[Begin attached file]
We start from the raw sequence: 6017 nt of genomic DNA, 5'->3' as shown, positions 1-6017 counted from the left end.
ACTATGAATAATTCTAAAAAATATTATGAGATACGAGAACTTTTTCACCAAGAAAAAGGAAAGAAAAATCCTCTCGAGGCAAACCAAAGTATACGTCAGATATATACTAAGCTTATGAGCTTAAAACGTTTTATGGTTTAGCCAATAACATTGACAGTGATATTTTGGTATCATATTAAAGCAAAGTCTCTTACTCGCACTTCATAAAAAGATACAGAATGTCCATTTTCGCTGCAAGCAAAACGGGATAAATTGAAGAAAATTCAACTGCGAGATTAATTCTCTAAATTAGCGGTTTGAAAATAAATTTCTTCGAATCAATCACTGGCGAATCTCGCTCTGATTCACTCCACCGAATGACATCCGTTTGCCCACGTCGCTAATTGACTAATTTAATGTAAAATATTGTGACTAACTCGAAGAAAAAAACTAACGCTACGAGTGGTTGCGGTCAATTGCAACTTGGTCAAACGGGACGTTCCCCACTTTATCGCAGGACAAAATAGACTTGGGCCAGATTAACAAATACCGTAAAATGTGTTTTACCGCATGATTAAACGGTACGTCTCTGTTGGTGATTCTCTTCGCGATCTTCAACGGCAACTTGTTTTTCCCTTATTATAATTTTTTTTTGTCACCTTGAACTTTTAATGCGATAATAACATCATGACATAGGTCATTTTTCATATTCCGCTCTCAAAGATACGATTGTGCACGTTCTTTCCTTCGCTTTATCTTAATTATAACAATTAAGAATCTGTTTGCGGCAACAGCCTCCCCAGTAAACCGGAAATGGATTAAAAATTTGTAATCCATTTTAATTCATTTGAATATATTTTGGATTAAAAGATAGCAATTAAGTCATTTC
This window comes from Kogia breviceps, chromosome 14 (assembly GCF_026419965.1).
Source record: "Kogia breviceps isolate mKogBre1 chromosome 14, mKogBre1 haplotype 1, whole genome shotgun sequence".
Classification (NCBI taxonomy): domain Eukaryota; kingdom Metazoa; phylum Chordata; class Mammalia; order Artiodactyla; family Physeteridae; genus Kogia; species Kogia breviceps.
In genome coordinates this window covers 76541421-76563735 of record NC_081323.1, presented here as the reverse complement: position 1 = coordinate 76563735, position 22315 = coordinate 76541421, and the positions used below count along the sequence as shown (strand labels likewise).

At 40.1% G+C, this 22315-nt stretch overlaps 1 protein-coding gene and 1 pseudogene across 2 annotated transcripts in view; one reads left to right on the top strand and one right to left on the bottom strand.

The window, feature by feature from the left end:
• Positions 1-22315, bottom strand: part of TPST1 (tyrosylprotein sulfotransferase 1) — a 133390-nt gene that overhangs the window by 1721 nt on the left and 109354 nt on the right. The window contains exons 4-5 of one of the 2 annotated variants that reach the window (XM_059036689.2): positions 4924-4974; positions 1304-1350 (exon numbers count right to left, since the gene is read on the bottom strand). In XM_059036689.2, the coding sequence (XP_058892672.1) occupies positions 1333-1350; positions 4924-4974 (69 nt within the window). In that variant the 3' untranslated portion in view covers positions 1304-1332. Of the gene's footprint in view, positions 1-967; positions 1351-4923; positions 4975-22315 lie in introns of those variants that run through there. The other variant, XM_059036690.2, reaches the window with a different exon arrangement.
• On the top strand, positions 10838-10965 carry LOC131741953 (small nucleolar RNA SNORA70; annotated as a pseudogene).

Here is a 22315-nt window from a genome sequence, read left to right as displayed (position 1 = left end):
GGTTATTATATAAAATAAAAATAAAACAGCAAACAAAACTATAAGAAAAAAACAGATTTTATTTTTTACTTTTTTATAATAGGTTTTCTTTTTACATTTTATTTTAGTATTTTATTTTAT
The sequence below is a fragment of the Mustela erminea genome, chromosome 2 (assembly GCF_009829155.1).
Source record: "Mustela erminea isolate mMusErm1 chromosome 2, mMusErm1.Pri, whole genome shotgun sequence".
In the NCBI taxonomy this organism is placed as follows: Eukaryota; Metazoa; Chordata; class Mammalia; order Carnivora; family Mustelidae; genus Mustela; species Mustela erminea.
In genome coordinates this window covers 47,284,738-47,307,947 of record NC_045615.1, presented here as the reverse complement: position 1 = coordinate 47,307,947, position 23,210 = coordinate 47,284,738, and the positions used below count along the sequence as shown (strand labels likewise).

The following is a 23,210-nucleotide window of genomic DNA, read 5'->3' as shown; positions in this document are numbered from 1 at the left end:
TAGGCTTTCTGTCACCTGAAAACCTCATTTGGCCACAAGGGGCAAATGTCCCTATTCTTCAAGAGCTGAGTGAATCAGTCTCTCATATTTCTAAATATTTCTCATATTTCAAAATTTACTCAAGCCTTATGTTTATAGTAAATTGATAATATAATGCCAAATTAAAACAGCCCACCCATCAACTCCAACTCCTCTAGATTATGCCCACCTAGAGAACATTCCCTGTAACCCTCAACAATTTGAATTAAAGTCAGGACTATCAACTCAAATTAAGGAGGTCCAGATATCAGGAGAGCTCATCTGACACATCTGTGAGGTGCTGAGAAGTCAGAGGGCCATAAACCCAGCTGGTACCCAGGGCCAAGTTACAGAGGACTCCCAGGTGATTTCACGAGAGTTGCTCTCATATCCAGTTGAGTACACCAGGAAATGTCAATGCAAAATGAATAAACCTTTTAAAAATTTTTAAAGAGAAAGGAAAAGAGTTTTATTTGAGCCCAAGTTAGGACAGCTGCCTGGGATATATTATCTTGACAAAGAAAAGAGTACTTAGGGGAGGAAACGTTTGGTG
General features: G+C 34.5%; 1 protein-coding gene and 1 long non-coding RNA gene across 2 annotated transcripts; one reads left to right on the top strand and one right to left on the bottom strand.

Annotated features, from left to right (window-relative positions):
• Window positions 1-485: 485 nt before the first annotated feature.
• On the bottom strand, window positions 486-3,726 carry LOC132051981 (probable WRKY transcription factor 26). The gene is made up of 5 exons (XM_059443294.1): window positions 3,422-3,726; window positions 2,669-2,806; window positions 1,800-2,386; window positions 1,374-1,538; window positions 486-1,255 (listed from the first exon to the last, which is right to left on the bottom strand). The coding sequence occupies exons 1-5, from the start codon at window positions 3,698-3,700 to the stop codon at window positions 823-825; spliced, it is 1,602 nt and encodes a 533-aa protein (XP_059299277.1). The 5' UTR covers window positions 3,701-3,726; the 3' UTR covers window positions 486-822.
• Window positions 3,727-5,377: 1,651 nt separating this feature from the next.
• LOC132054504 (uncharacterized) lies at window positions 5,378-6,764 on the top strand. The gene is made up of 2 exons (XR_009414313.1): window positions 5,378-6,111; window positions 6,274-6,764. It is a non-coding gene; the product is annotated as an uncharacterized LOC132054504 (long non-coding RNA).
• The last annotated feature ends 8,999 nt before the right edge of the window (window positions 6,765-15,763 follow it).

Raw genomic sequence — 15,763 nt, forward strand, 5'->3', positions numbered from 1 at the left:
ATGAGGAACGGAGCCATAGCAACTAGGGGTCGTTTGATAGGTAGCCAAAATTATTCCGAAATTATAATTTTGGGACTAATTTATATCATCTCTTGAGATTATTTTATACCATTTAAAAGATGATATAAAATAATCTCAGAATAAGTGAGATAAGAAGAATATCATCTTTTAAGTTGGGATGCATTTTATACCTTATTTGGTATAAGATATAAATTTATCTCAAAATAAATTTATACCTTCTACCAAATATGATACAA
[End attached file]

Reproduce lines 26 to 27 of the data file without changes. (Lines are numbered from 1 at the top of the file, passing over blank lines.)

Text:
Raw genomic sequence — 15,763 nt, forward strand, 5'->3', positions numbered from 1 at the left:
ATGAGGAACGGAGCCATAGCAACTAGGGGTCGTTTGATAGGTAGCCAAAATTATTCCGAAATTATAATTTTGGGACTAATTTATATCATCTCTTGAGATTATTTTATACCATTTAAAAGATGATATAAAATAATCTCAGAATAAGTGAGATAAGAAGAATATCATCTTTTAAGTTGGGATGCATTTTATACCTTATTTGGTATAAGATATAAATTTATCTCAAAATAAATTTATACCTTCTACCAAATATGATACAA